Apologies – many Care Homes are clearly a FORCE FOR GOOD

IMG_0044

My last post was a ranty one – hands up, it’s a fair cop.  I allow myself a ranty post on an annual basis and this was it (obviously, there is now absolutely zero chance of anything bad happening to mum this year that might warrant further ranting – because that’s how it works – phewf what a relief). The post generated a bit of deserved push-back when  some followers took umbrage at the suggestion that residential care would be the horrific Doomsday scenario I had envisaged.  Their case, politely and kindly put, was that residential care can sometimes be the best thing since the proverbial sliced bread, and that for me to be perpetuating the myth that these institutions are run along similar lines to Bedlam, was unhelpful and frankly, a little disappointing.

I agree.  I overstepped the mark.  I painted a picture where, in the one corner we had a pastoral scene of loveliness; mum in the tranquil surroundings of home, attended to by smiling, rosy-cheeked family members and spending her last days basking in the warmth, luxury and comfort of our domestic idyl. And in the other corner we had a Fourth circle of hell, Dickensian workhouse (insert any other literary allegories at will) horror show with mum huddled in a corner, manacled to the other inmates, sitting in filth, howling, wailing and gnashing her teeth. Top marks for me, master of nuance and subtlety; I gave you a binary, Brexity scenario, and we all know how useful that type of thinking is.

In my defence, I was deliberately highlighting the extremes because I was frustrated by the lack of available options.  I still firmly believe that if a family wants to keep a loved one at home and if the person is happy at home, there should be the capacity in the system to allow such an eventuality.   I am also somewhat blinkered by my professional observations of poor care homes in action; some things you can’t un-see. But I accept that in many circumstances residential care can be a good outcome, sometimes better than fighting to stay at home in the face of significant odds.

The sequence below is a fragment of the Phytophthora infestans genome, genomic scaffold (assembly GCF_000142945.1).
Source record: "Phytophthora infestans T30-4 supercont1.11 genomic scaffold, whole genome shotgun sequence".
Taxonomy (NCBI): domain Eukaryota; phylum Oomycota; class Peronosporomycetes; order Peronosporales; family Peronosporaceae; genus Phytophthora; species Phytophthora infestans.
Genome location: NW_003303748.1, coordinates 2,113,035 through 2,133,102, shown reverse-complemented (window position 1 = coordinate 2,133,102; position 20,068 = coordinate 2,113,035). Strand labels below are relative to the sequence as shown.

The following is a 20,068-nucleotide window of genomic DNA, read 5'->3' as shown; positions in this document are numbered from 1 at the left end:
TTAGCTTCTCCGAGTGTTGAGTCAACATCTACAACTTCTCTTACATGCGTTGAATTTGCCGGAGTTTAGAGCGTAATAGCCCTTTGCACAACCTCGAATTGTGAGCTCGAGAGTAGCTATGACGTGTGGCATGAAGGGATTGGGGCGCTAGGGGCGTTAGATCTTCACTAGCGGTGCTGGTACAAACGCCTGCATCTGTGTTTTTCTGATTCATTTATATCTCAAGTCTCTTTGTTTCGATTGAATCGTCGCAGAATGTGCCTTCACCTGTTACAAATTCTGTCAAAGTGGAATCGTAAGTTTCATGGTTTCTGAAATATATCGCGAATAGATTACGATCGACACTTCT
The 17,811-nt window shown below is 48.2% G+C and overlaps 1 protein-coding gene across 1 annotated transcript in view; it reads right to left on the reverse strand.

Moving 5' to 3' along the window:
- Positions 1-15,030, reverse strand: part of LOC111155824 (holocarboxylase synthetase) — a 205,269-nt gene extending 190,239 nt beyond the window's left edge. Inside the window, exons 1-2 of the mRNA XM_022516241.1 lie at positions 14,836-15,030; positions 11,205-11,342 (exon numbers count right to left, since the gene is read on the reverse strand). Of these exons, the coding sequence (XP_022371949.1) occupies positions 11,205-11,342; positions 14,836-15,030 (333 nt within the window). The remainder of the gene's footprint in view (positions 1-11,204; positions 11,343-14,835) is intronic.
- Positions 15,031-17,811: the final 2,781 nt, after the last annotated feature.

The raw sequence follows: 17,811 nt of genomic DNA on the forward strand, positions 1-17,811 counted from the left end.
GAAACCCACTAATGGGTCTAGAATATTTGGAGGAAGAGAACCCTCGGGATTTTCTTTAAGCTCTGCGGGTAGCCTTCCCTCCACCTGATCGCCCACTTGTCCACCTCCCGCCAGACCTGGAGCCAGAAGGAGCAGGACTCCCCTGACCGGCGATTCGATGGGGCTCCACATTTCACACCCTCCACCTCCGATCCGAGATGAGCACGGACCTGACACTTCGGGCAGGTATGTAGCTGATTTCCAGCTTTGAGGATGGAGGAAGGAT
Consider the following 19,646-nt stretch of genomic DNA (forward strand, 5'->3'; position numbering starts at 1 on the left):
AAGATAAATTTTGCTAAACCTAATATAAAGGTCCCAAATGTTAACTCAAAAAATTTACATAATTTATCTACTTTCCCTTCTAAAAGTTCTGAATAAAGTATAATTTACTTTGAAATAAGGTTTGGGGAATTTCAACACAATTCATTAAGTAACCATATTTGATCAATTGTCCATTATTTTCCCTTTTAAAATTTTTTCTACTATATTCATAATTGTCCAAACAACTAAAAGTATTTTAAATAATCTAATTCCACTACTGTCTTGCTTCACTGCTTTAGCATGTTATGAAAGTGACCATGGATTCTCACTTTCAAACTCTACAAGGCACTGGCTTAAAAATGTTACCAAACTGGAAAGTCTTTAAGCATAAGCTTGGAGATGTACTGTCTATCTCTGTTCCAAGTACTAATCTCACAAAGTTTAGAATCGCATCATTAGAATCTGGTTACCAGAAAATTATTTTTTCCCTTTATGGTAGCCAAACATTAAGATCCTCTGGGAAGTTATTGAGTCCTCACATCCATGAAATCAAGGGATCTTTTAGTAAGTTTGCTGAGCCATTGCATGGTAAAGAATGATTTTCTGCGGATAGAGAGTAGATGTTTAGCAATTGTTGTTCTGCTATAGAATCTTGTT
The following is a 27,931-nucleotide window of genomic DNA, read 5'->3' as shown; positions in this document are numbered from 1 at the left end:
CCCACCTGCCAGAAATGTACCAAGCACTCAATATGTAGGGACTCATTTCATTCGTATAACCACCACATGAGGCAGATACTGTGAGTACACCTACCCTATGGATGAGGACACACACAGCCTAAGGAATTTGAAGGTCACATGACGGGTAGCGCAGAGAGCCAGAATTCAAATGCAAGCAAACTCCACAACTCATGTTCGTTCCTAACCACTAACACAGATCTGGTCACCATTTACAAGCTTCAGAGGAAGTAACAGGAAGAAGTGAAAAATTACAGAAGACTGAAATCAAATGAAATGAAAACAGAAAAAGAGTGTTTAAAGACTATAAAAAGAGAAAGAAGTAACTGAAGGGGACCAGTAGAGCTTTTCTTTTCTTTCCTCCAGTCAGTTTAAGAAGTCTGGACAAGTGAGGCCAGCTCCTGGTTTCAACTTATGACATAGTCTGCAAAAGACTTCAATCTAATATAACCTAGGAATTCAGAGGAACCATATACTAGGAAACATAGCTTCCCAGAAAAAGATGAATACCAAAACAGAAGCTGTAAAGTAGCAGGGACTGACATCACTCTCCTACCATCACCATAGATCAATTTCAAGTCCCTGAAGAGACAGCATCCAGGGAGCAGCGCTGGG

Below are some of the very encouraging replies and responses to the last post.  They are so detailed and helpful that I felt they deserved their own little slot on the blog (my generosity knows no bounds) and hopefully they will help add a little balance to my previous Daily Mail shock-tactic reportage.

 

“My heart goes out to you…this is an awful dilemma. We kept Mum in her own home for nearly five years with live-in care provided by a private agency and cover care for three hours an afternoon, provided by a different agency. Yes, it was expensive, but it was worth it. Where she lived, at least, an OT assessment was reasonably quick, provided one paid for the assessment, and we found a home visit chiropodist. The district/community nurse bit was much harder; we got visits from a community nurse in the mental health team at times (when she hadn’t been discharged by the psychiatrist – something that happened if we didn’t contact the service for six months). We also had a visit from a nurse in the Bladder and Bowel team (different service), who was great and was able to scan Mum at home and sort out the supply of continence pads etc. We also had a very understanding GP who would make a home visit, if necessary. Mum was, however, still mobile and so pressure sores and wheelchairs etc were not potential issues and neither was the difficult moving about, but some agencies at least are able to supply appropriately qualified people.